Why Is There a Shortage of Electricity in Kazakhstan and Why Should We Buy It From Russia — Expert Opinion
Sergey Agafonov, Head of the Kazakhstan Association of Energy Supply Organizations, explained to Orda the reason for the shortage of electricity in our country, what is wrong with the EAEU electricity market, and how to move forward with the current monopoly.
RMB: In Kazakhstan, since January 1, 2024, marginal electricity tariffs have been increased. This is due to an increase in costs beyond companies' control. In particular, an increase in fuel costs, i.g. coal, gas, including transportation.
The situation with Kazakhstan's purchase of electricity in Russia at an inflated price is due to the fact that our country has become an energy-deficient system for the first time. In the current autumn-winter heating period, we face a deficit of about 11-12%. This is a significant proportion, explains Agafonov.
According to him, the Russian energy system is the only source capable of compensating for the lack of energy. The expert notes that the cost at which our country buys electricity from PJSC Inter RAO (Russian energy company — Ed.) is indeed twice the price, which on average is formed by a single buyer:
"As you know, since July 1, a single buyer (SB) has been launched. During the second half of 2023, the average price, which was formed by the SB, was about 13-14 tenge. The cost of Russian electricity is about 26 tenge. Almost twice as much."
Monopoly and Lack of Freedom
The expert sees Inter RAO's monopolist position as the main problem. About 20 years have passed since its designation as a monopoly export/import operator.
Accordingly, we cannot buy electricity from anyone else, including on the Russian market, only from Inter RAO, Agafonov explains.
He emphasizes that the discussion of the EAEU's common electric power market has dragged on. The timeframe for its commissioning has now shifted to January 1, 2025. According to Agafonov, a certain party is not very interested in this model:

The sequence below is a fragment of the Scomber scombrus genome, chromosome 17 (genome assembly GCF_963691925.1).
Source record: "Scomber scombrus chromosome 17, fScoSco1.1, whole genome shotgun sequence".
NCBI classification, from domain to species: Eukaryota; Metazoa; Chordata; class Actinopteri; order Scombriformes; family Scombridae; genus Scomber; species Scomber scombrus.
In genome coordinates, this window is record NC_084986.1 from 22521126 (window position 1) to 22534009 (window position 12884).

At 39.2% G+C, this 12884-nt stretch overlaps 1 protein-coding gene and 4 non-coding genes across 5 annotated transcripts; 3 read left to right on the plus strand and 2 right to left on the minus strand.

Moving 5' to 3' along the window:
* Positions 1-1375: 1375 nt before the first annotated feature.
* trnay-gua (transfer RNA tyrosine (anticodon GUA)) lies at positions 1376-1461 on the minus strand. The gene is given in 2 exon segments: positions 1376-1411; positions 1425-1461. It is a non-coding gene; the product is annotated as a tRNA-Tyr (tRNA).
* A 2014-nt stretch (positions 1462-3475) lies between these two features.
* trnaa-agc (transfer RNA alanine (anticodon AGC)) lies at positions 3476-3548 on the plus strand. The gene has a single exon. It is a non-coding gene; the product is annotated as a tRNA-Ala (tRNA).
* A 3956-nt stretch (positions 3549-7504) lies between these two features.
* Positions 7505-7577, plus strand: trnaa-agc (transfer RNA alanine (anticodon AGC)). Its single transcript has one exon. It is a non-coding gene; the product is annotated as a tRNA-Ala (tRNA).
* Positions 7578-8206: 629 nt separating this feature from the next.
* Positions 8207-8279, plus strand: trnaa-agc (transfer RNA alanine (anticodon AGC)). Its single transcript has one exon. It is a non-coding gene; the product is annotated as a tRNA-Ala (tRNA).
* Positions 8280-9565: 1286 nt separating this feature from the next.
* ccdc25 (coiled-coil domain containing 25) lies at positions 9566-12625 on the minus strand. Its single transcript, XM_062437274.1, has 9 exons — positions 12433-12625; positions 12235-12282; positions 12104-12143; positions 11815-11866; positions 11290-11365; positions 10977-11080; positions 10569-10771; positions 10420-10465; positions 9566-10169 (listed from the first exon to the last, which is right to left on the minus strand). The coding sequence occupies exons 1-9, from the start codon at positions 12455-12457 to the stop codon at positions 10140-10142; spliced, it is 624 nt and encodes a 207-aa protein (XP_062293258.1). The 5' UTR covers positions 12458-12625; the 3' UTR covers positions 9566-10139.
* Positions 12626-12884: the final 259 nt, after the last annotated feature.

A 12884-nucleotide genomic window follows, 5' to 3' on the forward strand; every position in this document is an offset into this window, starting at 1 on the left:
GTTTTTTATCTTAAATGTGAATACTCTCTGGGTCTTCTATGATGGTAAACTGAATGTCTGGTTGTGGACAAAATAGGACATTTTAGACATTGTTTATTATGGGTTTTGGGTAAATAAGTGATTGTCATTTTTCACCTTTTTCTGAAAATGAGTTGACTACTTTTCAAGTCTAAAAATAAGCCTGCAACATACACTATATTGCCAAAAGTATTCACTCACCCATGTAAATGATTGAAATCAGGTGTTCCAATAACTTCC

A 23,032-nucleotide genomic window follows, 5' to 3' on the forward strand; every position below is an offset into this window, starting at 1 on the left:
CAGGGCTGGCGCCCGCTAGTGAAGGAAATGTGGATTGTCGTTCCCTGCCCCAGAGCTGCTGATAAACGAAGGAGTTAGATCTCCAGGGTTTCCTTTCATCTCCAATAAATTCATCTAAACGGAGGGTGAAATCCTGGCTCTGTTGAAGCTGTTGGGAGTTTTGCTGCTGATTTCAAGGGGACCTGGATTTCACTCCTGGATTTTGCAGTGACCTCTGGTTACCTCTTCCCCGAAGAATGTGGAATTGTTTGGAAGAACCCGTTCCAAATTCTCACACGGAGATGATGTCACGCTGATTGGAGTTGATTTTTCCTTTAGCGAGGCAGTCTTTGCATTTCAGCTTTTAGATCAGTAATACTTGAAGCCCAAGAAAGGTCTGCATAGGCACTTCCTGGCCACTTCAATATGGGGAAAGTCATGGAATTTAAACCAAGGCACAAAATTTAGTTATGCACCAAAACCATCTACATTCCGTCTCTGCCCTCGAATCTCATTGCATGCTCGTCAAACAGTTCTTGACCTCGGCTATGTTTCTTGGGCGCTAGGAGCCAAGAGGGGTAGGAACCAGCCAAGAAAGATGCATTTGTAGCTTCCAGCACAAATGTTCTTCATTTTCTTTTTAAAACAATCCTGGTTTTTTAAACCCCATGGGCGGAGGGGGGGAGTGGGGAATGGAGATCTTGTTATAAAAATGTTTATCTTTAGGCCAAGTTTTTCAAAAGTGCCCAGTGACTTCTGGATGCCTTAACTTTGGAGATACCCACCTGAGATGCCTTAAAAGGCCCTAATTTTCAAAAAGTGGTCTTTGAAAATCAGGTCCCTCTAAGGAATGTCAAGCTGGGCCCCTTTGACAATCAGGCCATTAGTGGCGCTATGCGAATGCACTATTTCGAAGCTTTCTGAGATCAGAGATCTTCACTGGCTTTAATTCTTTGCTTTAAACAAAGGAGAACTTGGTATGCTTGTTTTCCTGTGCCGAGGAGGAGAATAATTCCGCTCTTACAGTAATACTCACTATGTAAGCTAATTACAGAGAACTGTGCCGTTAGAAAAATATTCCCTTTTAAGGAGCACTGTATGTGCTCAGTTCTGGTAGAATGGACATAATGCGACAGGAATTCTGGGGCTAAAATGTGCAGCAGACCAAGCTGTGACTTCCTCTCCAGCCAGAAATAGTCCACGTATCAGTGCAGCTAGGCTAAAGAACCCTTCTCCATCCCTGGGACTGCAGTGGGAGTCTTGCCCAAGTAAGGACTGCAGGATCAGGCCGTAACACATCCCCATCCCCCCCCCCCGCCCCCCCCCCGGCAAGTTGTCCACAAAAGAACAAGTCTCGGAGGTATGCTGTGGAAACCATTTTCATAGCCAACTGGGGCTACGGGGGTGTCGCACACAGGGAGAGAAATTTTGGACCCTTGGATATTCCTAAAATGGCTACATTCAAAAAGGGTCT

"I and other experts doubt very much that these deadlines will not move again. Because, among other things, the model of this market assumes a certain freedom in terms of buying electricity. For example, as far as I remember, the Russian PBX should be defined as the market for the day ahead, the so-called RSV (competitive selection of price requests from suppliers and buyers a day before the actual supply of electricity with the determination of prices and volumes of supply for each hour of the day - Ed.). But so far, apart from a declaration, we have not seen anything."
In the future, according to Agafonov, this may mean that any entity, or the same single buyer, will be able to enter the Russian stock exchange and buy electricity:
We are subjects of the Kazakhstani market, we do not have a monopoly on the purchase and sale of electricity from outside. Any entity can either buy electricity from us (for example, from a Russian supplier) or export it. I'm referring to a best-case scenario. Now it is unclear how all this will really work. It is simply declared that the Russian PBX is defined as such a platform.